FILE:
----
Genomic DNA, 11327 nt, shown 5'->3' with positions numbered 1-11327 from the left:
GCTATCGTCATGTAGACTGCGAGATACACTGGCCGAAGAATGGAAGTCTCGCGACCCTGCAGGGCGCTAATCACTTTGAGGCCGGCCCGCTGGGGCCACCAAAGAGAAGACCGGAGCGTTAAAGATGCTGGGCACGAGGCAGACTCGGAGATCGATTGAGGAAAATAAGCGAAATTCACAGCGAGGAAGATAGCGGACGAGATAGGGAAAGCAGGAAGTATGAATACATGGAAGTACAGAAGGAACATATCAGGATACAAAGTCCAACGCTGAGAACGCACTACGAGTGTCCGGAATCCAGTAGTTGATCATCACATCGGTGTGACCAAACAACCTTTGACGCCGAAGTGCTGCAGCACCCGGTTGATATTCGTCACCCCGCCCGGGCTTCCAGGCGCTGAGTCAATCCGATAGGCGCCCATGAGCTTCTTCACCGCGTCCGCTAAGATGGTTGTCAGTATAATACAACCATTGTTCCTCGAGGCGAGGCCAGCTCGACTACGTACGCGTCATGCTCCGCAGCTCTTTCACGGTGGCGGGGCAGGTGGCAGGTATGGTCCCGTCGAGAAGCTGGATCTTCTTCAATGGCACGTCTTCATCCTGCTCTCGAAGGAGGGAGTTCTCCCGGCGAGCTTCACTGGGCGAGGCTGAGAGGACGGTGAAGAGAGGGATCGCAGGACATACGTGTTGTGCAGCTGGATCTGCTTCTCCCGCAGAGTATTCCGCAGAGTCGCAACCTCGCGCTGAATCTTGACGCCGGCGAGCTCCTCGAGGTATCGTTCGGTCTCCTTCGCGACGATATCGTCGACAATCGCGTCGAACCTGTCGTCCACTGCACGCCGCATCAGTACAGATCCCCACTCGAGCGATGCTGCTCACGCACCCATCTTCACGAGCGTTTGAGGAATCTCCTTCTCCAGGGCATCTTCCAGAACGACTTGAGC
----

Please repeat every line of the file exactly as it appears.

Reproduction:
Genomic DNA, 11327 nt, shown 5'->3' with positions numbered 1-11327 from the left:
GCTATCGTCATGTAGACTGCGAGATACACTGGCCGAAGAATGGAAGTCTCGCGACCCTGCAGGGCGCTAATCACTTTGAGGCCGGCCCGCTGGGGCCACCAAAGAGAAGACCGGAGCGTTAAAGATGCTGGGCACGAGGCAGACTCGGAGATCGATTGAGGAAAATAAGCGAAATTCACAGCGAGGAAGATAGCGGACGAGATAGGGAAAGCAGGAAGTATGAATACATGGAAGTACAGAAGGAACATATCAGGATACAAAGTCCAACGCTGAGAACGCACTACGAGTGTCCGGAATCCAGTAGTTGATCATCACATCGGTGTGACCAAACAACCTTTGACGCCGAAGTGCTGCAGCACCCGGTTGATATTCGTCACCCCGCCCGGGCTTCCAGGCGCTGAGTCAATCCGATAGGCGCCCATGAGCTTCTTCACCGCGTCCGCTAAGATGGTTGTCAGTATAATACAACCATTGTTCCTCGAGGCGAGGCCAGCTCGACTACGTACGCGTCATGCTCCGCAGCTCTTTCACGGTGGCGGGGCAGGTGGCAGGTATGGTCCCGTCGAGAAGCTGGATCTTCTTCAATGGCACGTCTTCATCCTGCTCTCGAAGGAGGGAGTTCTCCCGGCGAGCTTCACTGGGCGAGGCTGAGAGGACGGTGAAGAGAGGGATCGCAGGACATACGTGTTGTGCAGCTGGATCTGCTTCTCCCGCAGAGTATTCCGCAGAGTCGCAACCTCGCGCTGAATCTTGACGCCGGCGAGCTCCTCGAGGTATCGTTCGGTCTCCTTCGCGACGATATCGTCGACAATCGCGTCGAACCTGTCGTCCACTGCACGCCGCATCAGTACAGATCCCCACTCGAGCGATGCTGCTCACGCACCCATCTTCACGAGCGTTTGAGGAATCTCCTTCTCCAGGGCATCTTCCAGAACGACTTGAGC